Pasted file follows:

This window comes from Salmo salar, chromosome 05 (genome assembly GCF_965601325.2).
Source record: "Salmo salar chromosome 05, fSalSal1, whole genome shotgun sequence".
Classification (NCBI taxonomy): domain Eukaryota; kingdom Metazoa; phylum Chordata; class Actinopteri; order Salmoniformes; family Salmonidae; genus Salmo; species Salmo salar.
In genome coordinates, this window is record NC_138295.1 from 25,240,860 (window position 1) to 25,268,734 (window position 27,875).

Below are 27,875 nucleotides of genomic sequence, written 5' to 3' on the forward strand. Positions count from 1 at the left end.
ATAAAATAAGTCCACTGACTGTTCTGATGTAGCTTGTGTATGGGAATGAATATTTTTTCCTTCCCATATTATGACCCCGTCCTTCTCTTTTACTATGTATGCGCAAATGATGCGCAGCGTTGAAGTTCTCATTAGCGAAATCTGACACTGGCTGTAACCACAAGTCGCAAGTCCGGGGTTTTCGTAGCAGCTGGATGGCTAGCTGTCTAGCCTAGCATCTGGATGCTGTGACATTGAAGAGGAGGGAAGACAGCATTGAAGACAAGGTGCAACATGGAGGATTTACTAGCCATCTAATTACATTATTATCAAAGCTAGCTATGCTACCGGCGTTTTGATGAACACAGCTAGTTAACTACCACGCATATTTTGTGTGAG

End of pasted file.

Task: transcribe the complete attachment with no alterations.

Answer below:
This window comes from Salmo salar, chromosome 05 (genome assembly GCF_965601325.2).
Source record: "Salmo salar chromosome 05, fSalSal1, whole genome shotgun sequence".
Classification (NCBI taxonomy): domain Eukaryota; kingdom Metazoa; phylum Chordata; class Actinopteri; order Salmoniformes; family Salmonidae; genus Salmo; species Salmo salar.
In genome coordinates, this window is record NC_138295.1 from 25,240,860 (window position 1) to 25,268,734 (window position 27,875).

Below are 27,875 nucleotides of genomic sequence, written 5' to 3' on the forward strand. Positions count from 1 at the left end.
ATAAAATAAGTCCACTGACTGTTCTGATGTAGCTTGTGTATGGGAATGAATATTTTTTCCTTCCCATATTATGACCCCGTCCTTCTCTTTTACTATGTATGCGCAAATGATGCGCAGCGTTGAAGTTCTCATTAGCGAAATCTGACACTGGCTGTAACCACAAGTCGCAAGTCCGGGGTTTTCGTAGCAGCTGGATGGCTAGCTGTCTAGCCTAGCATCTGGATGCTGTGACATTGAAGAGGAGGGAAGACAGCATTGAAGACAAGGTGCAACATGGAGGATTTACTAGCCATCTAATTACATTATTATCAAAGCTAGCTATGCTACCGGCGTTTTGATGAACACAGCTAGTTAACTACCACGCATATTTTGTGTGAG